By Karen E. Thuermer
Without a doubt, UPM Kymmene is a major customer to the Port of Baltimore, particularly in the breakbulk category. UPM Kymmene, one of the world’s leading forest products companies, is so important that on July 23, Maryland Secretary of Transportation Robert L. Flanagan announced that the state is offering UPM Kymmene a new three-year contract extension between the Port of Baltimore and the Finnish company.
To try to snag the deal, the Maryland Port Administration promises to construct a new warehouse 300,000 square feet in space at a price tag of $16 million. This is in addition to the current 556,000 square foot warehouse the company is utilizing, thereby bringing UPM Kymmene’s available warehouse space to over 800,000 square feet.
“The funding for the project is through the Maryland Department of Transportation,” reports J.B. Hanson, MDOT spokesman.
MDOT is committed to completing the project next year.
Maryland Port Administration Executive Direct James J. White admits that that the cost of constructing the warehouse is high, but explains that this is because the construction is not your typical bricks and mortar.
“The warehouse is a clear span building with no pillars inside,” he says.
Not only does this make the facility more flexible for paper storage, a forklift operator can easily drive his equipment throughout the building and not worry about running into a column and damage the paper.
“The ground also has to be worked in order to accommodate the special kind of construction,” Hanson adds. “Plus paper is so delicate that the flooring cannot be standard and cannot be subject to dampness.”
Humidity is a particular big concern given the fact the warehouse is at a seaport.
In return, negotiations are underway that UPM Kymmene will guarantee the port that it will import more than half a million tons of forest products from its home country of Finland per year for the next five years. In addition, the agreement would call for the use of 556,822 square feet of existing covered shed space.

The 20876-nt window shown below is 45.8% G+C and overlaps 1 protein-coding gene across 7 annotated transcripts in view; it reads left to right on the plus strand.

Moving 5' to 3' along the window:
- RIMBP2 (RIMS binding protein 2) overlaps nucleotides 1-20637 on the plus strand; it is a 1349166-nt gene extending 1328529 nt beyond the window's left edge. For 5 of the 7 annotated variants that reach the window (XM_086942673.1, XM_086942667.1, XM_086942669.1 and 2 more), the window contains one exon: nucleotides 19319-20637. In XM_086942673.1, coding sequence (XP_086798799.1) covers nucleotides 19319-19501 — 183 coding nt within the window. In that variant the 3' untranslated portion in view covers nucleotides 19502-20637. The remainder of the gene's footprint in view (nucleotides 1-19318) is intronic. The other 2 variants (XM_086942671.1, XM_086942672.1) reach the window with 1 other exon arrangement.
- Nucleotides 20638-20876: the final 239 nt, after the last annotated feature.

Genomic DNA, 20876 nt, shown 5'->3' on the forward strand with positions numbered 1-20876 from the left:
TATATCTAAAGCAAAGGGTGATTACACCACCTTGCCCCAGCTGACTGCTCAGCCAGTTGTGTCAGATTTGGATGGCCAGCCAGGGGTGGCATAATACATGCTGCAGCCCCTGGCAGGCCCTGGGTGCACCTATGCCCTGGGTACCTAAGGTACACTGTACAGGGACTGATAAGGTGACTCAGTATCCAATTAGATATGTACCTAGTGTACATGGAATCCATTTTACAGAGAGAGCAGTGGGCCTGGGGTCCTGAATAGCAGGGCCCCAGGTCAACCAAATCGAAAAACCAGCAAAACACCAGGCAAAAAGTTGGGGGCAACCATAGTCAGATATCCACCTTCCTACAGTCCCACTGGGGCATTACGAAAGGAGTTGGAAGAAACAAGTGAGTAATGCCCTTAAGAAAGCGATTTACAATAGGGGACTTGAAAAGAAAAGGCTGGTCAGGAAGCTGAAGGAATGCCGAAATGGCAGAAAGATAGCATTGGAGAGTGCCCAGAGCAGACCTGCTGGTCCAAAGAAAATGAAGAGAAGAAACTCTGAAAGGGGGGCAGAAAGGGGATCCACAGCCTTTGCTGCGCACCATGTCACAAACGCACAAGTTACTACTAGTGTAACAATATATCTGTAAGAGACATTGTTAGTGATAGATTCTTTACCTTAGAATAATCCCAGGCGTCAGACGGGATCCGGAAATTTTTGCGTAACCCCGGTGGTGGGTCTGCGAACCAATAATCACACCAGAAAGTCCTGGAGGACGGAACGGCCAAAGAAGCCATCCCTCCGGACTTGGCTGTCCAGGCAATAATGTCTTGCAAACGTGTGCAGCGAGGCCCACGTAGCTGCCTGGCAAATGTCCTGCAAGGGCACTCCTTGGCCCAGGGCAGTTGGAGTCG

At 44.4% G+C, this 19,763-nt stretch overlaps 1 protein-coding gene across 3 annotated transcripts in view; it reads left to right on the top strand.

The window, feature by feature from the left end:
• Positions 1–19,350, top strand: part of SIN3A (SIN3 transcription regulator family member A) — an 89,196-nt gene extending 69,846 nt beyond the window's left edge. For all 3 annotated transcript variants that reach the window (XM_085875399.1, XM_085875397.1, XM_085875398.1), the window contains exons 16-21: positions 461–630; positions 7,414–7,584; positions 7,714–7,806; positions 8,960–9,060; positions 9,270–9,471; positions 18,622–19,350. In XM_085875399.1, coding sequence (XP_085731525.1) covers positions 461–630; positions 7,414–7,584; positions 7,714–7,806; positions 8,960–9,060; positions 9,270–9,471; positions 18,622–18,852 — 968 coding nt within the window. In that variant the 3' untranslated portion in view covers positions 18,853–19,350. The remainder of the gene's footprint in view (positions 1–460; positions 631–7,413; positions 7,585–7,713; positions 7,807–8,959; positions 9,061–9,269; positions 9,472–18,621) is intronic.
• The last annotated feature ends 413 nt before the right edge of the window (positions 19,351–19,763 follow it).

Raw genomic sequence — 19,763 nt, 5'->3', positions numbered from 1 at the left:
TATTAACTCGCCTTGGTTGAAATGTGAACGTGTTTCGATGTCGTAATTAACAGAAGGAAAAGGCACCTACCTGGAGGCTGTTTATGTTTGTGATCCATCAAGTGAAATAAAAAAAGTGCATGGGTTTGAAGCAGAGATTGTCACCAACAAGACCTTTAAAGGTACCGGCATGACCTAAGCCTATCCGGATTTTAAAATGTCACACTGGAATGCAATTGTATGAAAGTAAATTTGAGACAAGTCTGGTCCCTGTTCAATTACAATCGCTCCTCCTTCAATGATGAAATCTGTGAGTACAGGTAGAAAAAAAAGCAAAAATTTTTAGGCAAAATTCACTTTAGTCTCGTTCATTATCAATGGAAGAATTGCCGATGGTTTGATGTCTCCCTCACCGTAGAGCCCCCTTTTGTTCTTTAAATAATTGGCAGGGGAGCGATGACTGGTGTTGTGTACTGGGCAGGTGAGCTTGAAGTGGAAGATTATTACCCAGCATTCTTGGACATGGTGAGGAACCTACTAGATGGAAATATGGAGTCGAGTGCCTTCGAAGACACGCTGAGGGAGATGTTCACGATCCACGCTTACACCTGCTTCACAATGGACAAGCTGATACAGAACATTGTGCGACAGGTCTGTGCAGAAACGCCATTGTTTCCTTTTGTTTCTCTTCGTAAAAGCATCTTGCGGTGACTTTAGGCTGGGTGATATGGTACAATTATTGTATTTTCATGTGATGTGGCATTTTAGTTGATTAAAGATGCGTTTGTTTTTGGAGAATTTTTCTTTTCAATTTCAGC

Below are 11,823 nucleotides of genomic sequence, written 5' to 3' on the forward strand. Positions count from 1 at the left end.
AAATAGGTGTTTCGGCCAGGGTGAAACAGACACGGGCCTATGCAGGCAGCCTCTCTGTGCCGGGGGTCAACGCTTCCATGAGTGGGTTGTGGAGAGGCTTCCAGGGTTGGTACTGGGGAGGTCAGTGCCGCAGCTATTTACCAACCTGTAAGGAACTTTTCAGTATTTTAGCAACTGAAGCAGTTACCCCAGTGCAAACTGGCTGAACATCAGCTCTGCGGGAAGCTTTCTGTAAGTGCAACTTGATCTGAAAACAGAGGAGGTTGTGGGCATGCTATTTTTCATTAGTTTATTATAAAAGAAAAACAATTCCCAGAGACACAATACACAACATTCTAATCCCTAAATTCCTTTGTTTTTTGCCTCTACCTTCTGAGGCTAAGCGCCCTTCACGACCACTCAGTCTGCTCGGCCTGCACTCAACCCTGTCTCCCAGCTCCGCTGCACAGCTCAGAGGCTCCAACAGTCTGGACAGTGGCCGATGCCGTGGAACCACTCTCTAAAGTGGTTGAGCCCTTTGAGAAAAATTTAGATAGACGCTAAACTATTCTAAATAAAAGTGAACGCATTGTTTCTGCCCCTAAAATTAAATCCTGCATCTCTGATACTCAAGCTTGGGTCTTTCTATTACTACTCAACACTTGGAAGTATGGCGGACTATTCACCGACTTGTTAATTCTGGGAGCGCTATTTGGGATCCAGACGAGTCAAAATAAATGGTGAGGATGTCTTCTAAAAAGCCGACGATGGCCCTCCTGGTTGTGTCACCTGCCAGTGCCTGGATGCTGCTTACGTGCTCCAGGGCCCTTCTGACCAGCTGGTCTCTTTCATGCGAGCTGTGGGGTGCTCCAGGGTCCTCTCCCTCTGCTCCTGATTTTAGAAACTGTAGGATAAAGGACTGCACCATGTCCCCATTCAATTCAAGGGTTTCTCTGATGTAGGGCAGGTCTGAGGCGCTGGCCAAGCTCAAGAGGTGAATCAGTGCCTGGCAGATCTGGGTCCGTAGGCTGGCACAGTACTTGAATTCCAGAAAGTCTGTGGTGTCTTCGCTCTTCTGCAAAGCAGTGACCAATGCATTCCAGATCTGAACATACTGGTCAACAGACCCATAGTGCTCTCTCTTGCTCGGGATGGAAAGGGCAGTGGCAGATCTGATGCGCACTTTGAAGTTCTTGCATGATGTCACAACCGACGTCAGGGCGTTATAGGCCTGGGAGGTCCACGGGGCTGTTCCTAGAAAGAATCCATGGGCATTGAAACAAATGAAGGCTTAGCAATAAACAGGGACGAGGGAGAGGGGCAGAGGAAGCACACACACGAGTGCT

UPM Kymmene were unavailable to comment on the project, however, since the company has not yet signed the contract.
Rebecca Theim, spokesperson for UPM Kymmene, points out that the Port of Baltimore remains one of the major ports of entry for the company for the North American market.
“A primary reason is its proximity to the New York market, which is the media hub of the United States,” Theim says.
Most shipments leaving the port travel primarily via rail, although some truck is used.
The warehouse is not the first deal in which the state and UPM Kymmene has negotiated. In late 2000, the state announced a five-year deal with UPM Kymmene and partner Mesta-Serla, also a large company in Finland and Europe’s largest fine paper producer, to move 550,000 tons of paper products through the Port of Baltimore. UPM Kymmene then committed to shipping 440,000 tons per year and Metsa-Serla, 110,000 tons. That particular deal consolidated all of UPM Kymmene’s tonnage in Baltimore and made it one of the port’s top five importers.
“The one port concept enabled UPM Kymmene to meet the needs of our customers, and support our partner Spliethoff’s development of third-party business for the benefit of the Port of Maryland,” Jussi Sarvikas, vice president of Logistics, UPM Kymmene said then. At the time, UPM Kymmene had split its US imports between the Port of Philadelphia and the Port of Baltimore.
Currently, UPM Kymmene moves its paper products through the North Locust and South Locust Terminals. But that will soon change. The new warehouse that is being constructed will be situated at the South Locust Terminals.
“At that point, all operations will be located there,” says Hanson.
UPM Kymmene focuses its business on paper used for magazines, newsprint, fine and specialty papers, converting materials and wood products. The company has production in 16 countries and an extensive sales network comprising over 170 sales and distribution companies.
Maryland Ports - Baltimore to construct warehouse; awaits UPM Kymmene agreement
By Karen E. Thuermer